Under federal law, there are two classes of workers: those who make tips and those who do not, with different rules for each. Since 2009, the federal minimum wage for regular workers has been $7.25 an hour. For tipped workers, it’s been far lower for far longer — $2.13, where it’s been stuck for more than two decades. In theory, employers are expected to make up the difference if tips don’t bring workers up to the regular minimum wage. In practice, particularly in the restaurant industry, servers’ dependence on their bosses to get good shifts means few complain if they don’t get the wage gap closed.
This two-tiered system is a peculiar anachronism. It was imported to the United States by wealthy U.S. travelers seeking to re-create the customs of the European aristocracy, and the practice proliferated after the end of the Civil War as a means for the restaurant and hospitality industry, led by the Pullman Co., to hire newly freed slaves without paying them base wages. The effect was to create a permanent servant class, for whom the responsibility of paying a living wage was shifted from employers onto customers. In many other countries, waitstaff were eventually brought to legal parity with other workers, understood to be professionals like anyone else. In “Homage to Catalonia,” George Orwell described his shock upon arriving in Barcelona and observing that “waiters and shopwalkers looked you in the face and treated you as an equal.”
This did not happen in the United States, where tips were enshrined into law, affecting nearly 6 million workers today, 65 percent of whom are women. Waitstaff and bartenders who earn sub-minimum wages are more than twice as likely to live below the poverty line as non-tipped workers. Yet the wage floor varies across the country, as states set their own regular and tipped minimum wages.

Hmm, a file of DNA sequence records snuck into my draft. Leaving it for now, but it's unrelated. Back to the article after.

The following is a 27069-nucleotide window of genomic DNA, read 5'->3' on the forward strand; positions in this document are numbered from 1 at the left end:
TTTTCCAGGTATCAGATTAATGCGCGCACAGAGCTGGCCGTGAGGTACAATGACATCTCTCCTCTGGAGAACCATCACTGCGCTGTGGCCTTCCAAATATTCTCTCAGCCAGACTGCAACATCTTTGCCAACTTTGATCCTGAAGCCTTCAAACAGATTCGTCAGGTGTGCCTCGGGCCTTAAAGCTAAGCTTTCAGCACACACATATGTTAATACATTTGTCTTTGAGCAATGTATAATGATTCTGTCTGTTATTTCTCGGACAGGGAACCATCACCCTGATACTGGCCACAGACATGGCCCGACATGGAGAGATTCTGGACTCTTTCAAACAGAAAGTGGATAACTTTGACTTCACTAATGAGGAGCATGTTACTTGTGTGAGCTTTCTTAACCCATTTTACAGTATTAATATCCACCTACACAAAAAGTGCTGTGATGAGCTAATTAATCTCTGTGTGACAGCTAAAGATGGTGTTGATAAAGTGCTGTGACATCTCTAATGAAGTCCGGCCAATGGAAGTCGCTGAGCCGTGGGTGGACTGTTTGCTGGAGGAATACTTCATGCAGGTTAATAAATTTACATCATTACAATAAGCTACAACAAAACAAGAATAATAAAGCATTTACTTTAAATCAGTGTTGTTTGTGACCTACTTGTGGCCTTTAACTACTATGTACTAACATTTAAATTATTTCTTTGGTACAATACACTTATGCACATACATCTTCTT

Seven states — Alaska, California, Minnesota, Montana, Nevada, Oregon and Washington — have eliminated the two-tiered system entirely. New York appears to be the next state that will join this trend: Gov. Andrew M. Cuomo (D) recently announced that he will hold hearings to explore setting a single statewide minimum wage for all workers. And in the District, advocates have collected enough signatures to put the issue on the 2018 ballot but are facing a legal challenge.
Opponents of this trend, notably the restaurant industry, have argued that such measures would be disastrous for restaurants, causing them to raise prices, lose business and slash jobs. Dire warnings that customers would stop tipping entirely persuaded legislators to invalidate a higher tipped minimum wage approved by referendum in Maine.
Are these concerns valid? The very fact that people haven’t stopped going to restaurants or tipping servers in California or Montana suggests that they are overblown. To gain further insight, we looked at the impact on restaurant worker earnings and employment from New York state’s last increase in the tipped minimum wage, from $5 to $7.50 in 2015, using data from the Bureau of Labor Statistics’ Quarterly Census of Employment and Wages, which tracks employment and earnings by industry.